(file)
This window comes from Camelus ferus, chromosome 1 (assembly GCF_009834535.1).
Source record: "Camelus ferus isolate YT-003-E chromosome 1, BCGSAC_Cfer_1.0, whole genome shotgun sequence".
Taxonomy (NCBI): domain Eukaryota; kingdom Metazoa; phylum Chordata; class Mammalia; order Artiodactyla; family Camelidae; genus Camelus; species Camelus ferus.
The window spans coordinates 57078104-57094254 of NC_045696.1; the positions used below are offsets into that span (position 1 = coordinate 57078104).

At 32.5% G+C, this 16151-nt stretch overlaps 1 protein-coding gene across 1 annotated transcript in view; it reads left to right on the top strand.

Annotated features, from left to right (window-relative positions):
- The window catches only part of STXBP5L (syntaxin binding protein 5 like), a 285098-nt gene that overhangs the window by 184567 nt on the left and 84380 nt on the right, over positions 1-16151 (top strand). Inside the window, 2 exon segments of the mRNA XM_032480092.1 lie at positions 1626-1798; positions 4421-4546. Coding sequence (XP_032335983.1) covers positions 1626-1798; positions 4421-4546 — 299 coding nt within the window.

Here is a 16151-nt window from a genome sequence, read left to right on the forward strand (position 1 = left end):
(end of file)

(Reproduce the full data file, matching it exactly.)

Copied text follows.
This window comes from Camelus ferus, chromosome 1 (assembly GCF_009834535.1).
Source record: "Camelus ferus isolate YT-003-E chromosome 1, BCGSAC_Cfer_1.0, whole genome shotgun sequence".
Taxonomy (NCBI): domain Eukaryota; kingdom Metazoa; phylum Chordata; class Mammalia; order Artiodactyla; family Camelidae; genus Camelus; species Camelus ferus.
The window spans coordinates 57078104-57094254 of NC_045696.1; the positions used below are offsets into that span (position 1 = coordinate 57078104).

At 32.5% G+C, this 16151-nt stretch overlaps 1 protein-coding gene across 1 annotated transcript in view; it reads left to right on the top strand.

Annotated features, from left to right (window-relative positions):
- The window catches only part of STXBP5L (syntaxin binding protein 5 like), a 285098-nt gene that overhangs the window by 184567 nt on the left and 84380 nt on the right, over positions 1-16151 (top strand). Inside the window, 2 exon segments of the mRNA XM_032480092.1 lie at positions 1626-1798; positions 4421-4546. Coding sequence (XP_032335983.1) covers positions 1626-1798; positions 4421-4546 — 299 coding nt within the window.

Here is a 16151-nt window from a genome sequence, read left to right on the forward strand (position 1 = left end):